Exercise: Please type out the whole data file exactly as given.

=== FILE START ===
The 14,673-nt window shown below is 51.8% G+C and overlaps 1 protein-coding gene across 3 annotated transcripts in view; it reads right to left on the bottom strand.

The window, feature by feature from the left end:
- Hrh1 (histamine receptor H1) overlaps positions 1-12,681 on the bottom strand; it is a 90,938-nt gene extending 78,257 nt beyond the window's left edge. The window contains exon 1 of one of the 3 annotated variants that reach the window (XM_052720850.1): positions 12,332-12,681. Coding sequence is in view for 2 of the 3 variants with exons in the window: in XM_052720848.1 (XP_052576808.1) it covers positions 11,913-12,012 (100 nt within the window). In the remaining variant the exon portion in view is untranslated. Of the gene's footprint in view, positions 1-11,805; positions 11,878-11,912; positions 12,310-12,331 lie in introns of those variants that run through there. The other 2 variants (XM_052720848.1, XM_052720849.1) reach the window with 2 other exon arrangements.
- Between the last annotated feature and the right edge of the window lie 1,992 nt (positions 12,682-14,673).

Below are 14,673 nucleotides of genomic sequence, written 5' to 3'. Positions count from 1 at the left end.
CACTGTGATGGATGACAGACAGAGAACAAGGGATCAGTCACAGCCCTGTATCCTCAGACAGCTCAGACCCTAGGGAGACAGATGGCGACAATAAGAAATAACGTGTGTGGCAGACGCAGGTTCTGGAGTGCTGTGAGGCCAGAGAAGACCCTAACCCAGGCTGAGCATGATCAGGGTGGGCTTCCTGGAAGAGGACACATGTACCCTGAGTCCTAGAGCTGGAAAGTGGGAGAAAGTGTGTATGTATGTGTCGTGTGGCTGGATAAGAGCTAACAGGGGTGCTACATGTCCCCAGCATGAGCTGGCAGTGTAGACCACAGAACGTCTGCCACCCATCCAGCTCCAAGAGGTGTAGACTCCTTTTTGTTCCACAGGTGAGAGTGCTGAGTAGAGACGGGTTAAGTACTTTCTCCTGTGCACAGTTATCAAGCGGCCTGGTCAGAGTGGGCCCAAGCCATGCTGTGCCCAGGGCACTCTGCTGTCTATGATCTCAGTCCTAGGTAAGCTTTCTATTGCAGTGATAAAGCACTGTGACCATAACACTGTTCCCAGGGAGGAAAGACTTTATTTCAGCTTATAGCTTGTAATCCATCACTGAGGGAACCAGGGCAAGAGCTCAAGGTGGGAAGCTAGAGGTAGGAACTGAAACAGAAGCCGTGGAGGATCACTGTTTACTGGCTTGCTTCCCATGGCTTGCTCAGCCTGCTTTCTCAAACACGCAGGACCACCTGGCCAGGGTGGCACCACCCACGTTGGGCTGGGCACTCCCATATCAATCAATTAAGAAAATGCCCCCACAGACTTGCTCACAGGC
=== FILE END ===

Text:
The 14,673-nt window shown below is 51.8% G+C and overlaps 1 protein-coding gene across 3 annotated transcripts in view; it reads right to left on the bottom strand.

The window, feature by feature from the left end:
- Hrh1 (histamine receptor H1) overlaps positions 1-12,681 on the bottom strand; it is a 90,938-nt gene extending 78,257 nt beyond the window's left edge. The window contains exon 1 of one of the 3 annotated variants that reach the window (XM_052720850.1): positions 12,332-12,681. Coding sequence is in view for 2 of the 3 variants with exons in the window: in XM_052720848.1 (XP_052576808.1) it covers positions 11,913-12,012 (100 nt within the window). In the remaining variant the exon portion in view is untranslated. Of the gene's footprint in view, positions 1-11,805; positions 11,878-11,912; positions 12,310-12,331 lie in introns of those variants that run through there. The other 2 variants (XM_052720848.1, XM_052720849.1) reach the window with 2 other exon arrangements.
- Between the last annotated feature and the right edge of the window lie 1,992 nt (positions 12,682-14,673).

Below are 14,673 nucleotides of genomic sequence, written 5' to 3'. Positions count from 1 at the left end.
CACTGTGATGGATGACAGACAGAGAACAAGGGATCAGTCACAGCCCTGTATCCTCAGACAGCTCAGACCCTAGGGAGACAGATGGCGACAATAAGAAATAACGTGTGTGGCAGACGCAGGTTCTGGAGTGCTGTGAGGCCAGAGAAGACCCTAACCCAGGCTGAGCATGATCAGGGTGGGCTTCCTGGAAGAGGACACATGTACCCTGAGTCCTAGAGCTGGAAAGTGGGAGAAAGTGTGTATGTATGTGTCGTGTGGCTGGATAAGAGCTAACAGGGGTGCTACATGTCCCCAGCATGAGCTGGCAGTGTAGACCACAGAACGTCTGCCACCCATCCAGCTCCAAGAGGTGTAGACTCCTTTTTGTTCCACAGGTGAGAGTGCTGAGTAGAGACGGGTTAAGTACTTTCTCCTGTGCACAGTTATCAAGCGGCCTGGTCAGAGTGGGCCCAAGCCATGCTGTGCCCAGGGCACTCTGCTGTCTATGATCTCAGTCCTAGGTAAGCTTTCTATTGCAGTGATAAAGCACTGTGACCATAACACTGTTCCCAGGGAGGAAAGACTTTATTTCAGCTTATAGCTTGTAATCCATCACTGAGGGAACCAGGGCAAGAGCTCAAGGTGGGAAGCTAGAGGTAGGAACTGAAACAGAAGCCGTGGAGGATCACTGTTTACTGGCTTGCTTCCCATGGCTTGCTCAGCCTGCTTTCTCAAACACGCAGGACCACCTGGCCAGGGTGGCACCACCCACGTTGGGCTGGGCACTCCCATATCAATCAATTAAGAAAATGCCCCCACAGACTTGCTCACAGGC